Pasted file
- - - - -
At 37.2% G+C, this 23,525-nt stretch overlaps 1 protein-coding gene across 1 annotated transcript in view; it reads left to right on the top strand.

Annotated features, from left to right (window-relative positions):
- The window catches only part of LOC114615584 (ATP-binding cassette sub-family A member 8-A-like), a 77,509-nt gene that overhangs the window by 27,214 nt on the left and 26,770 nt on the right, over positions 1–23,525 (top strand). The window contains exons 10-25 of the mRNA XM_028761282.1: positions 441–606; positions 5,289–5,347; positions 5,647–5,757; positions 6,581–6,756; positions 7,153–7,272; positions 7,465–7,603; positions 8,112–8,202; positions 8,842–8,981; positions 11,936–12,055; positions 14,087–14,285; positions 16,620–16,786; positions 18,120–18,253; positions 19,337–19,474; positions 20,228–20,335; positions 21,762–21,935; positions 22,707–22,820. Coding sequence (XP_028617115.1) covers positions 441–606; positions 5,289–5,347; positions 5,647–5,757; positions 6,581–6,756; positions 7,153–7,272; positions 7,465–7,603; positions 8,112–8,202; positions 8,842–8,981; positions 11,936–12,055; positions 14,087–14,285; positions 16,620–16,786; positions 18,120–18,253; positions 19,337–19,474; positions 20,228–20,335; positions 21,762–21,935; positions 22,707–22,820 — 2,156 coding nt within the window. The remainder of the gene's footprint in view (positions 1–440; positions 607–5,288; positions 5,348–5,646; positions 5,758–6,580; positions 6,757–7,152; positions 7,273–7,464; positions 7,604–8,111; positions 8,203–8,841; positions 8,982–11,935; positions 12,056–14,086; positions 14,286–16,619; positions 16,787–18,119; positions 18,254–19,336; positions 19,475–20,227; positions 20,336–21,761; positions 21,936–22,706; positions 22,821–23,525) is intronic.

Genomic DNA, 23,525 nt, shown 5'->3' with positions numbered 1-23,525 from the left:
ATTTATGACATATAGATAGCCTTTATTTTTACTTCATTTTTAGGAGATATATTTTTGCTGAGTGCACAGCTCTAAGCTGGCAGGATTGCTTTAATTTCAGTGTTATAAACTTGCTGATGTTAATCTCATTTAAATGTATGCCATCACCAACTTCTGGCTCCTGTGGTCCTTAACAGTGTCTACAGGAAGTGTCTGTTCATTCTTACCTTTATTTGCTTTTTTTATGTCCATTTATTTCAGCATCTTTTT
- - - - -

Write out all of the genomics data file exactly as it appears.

At 37.2% G+C, this 23,525-nt stretch overlaps 1 protein-coding gene across 1 annotated transcript in view; it reads left to right on the top strand.

Annotated features, from left to right (window-relative positions):
- The window catches only part of LOC114615584 (ATP-binding cassette sub-family A member 8-A-like), a 77,509-nt gene that overhangs the window by 27,214 nt on the left and 26,770 nt on the right, over positions 1–23,525 (top strand). The window contains exons 10-25 of the mRNA XM_028761282.1: positions 441–606; positions 5,289–5,347; positions 5,647–5,757; positions 6,581–6,756; positions 7,153–7,272; positions 7,465–7,603; positions 8,112–8,202; positions 8,842–8,981; positions 11,936–12,055; positions 14,087–14,285; positions 16,620–16,786; positions 18,120–18,253; positions 19,337–19,474; positions 20,228–20,335; positions 21,762–21,935; positions 22,707–22,820. Coding sequence (XP_028617115.1) covers positions 441–606; positions 5,289–5,347; positions 5,647–5,757; positions 6,581–6,756; positions 7,153–7,272; positions 7,465–7,603; positions 8,112–8,202; positions 8,842–8,981; positions 11,936–12,055; positions 14,087–14,285; positions 16,620–16,786; positions 18,120–18,253; positions 19,337–19,474; positions 20,228–20,335; positions 21,762–21,935; positions 22,707–22,820 — 2,156 coding nt within the window. The remainder of the gene's footprint in view (positions 1–440; positions 607–5,288; positions 5,348–5,646; positions 5,758–6,580; positions 6,757–7,152; positions 7,273–7,464; positions 7,604–8,111; positions 8,203–8,841; positions 8,982–11,935; positions 12,056–14,086; positions 14,286–16,619; positions 16,787–18,119; positions 18,254–19,336; positions 19,475–20,227; positions 20,336–21,761; positions 21,936–22,706; positions 22,821–23,525) is intronic.

Genomic DNA, 23,525 nt, shown 5'->3' with positions numbered 1-23,525 from the left:
ATTTATGACATATAGATAGCCTTTATTTTTACTTCATTTTTAGGAGATATATTTTTGCTGAGTGCACAGCTCTAAGCTGGCAGGATTGCTTTAATTTCAGTGTTATAAACTTGCTGATGTTAATCTCATTTAAATGTATGCCATCACCAACTTCTGGCTCCTGTGGTCCTTAACAGTGTCTACAGGAAGTGTCTGTTCATTCTTACCTTTATTTGCTTTTTTTATGTCCATTTATTTCAGCATCTTTTT